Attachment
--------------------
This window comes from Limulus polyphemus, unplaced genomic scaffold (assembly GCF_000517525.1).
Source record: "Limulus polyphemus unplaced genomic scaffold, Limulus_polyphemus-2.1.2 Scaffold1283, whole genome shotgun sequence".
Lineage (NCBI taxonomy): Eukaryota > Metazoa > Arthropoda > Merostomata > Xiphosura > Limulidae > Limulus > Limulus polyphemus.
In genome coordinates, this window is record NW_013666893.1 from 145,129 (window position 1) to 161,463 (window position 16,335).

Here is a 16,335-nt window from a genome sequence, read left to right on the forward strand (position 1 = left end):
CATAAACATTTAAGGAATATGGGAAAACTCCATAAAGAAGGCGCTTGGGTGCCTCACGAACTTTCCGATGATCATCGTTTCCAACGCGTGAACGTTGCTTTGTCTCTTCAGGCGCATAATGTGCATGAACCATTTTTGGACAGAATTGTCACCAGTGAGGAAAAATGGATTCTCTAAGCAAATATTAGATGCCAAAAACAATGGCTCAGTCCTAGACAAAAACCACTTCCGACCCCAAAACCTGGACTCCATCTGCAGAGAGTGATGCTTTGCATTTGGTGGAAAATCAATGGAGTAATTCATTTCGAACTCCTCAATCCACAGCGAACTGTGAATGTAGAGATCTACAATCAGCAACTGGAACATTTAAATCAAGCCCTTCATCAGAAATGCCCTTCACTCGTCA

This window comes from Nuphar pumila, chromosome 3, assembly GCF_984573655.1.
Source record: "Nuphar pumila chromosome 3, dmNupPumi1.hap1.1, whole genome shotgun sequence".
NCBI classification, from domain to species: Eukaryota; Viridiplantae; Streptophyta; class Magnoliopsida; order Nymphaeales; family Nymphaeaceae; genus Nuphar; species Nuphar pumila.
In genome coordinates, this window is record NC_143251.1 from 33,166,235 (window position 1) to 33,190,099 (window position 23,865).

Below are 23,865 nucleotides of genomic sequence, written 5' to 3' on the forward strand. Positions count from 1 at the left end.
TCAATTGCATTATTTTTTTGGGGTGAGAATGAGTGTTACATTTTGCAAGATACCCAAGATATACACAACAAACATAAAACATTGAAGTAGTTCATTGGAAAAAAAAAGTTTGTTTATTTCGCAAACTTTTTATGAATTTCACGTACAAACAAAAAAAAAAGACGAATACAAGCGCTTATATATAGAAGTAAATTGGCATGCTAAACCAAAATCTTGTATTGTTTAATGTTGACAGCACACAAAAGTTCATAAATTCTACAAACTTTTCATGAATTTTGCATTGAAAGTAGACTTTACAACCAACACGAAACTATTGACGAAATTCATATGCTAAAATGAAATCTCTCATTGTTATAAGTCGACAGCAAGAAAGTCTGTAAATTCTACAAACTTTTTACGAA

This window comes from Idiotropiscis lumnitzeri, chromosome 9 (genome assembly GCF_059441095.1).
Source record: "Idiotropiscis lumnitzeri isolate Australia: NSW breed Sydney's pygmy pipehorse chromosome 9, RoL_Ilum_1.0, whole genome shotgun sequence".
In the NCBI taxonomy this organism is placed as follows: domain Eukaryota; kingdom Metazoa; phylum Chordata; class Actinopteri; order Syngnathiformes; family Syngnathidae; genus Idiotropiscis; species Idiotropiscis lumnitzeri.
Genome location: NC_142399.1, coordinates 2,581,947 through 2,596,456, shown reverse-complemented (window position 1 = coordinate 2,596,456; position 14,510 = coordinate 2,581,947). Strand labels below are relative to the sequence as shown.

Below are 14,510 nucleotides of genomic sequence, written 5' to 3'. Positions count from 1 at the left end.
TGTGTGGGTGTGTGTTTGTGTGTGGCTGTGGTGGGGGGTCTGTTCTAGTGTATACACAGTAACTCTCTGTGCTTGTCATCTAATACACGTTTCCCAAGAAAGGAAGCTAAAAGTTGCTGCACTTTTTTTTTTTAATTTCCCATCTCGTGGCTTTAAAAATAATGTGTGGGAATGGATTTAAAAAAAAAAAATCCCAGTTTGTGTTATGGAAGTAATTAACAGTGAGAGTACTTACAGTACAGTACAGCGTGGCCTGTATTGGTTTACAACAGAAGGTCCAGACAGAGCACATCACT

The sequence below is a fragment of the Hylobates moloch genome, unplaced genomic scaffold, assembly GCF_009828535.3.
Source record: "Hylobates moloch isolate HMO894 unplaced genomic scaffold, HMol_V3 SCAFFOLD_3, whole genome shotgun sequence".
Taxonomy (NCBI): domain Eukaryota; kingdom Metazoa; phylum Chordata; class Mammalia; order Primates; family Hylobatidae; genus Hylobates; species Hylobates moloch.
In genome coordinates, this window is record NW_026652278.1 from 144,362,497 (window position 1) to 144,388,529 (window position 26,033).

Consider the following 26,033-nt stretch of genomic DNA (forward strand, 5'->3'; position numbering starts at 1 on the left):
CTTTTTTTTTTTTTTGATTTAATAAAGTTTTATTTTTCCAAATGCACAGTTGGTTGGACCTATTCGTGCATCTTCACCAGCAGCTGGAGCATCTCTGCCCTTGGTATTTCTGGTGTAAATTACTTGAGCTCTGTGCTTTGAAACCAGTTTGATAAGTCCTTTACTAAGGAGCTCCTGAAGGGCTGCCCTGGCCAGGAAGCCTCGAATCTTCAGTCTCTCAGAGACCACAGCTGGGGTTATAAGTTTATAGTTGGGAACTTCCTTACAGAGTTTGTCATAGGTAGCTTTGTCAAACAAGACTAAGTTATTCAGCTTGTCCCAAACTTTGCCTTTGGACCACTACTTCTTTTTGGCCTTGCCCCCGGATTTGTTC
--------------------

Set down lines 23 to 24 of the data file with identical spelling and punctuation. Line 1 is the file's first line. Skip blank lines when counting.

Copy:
Consider the following 26,033-nt stretch of genomic DNA (forward strand, 5'->3'; position numbering starts at 1 on the left):
CTTTTTTTTTTTTTTGATTTAATAAAGTTTTATTTTTCCAAATGCACAGTTGGTTGGACCTATTCGTGCATCTTCACCAGCAGCTGGAGCATCTCTGCCCTTGGTATTTCTGGTGTAAATTACTTGAGCTCTGTGCTTTGAAACCAGTTTGATAAGTCCTTTACTAAGGAGCTCCTGAAGGGCTGCCCTGGCCAGGAAGCCTCGAATCTTCAGTCTCTCAGAGACCACAGCTGGGGTTATAAGTTTATAGTTGGGAACTTCCTTACAGAGTTTGTCATAGGTAGCTTTGTCAAACAAGACTAAGTTATTCAGCTTGTCCCAAACTTTGCCTTTGGACCACTACTTCTTTTTGGCCTTGCCCCCGGATTTGTTC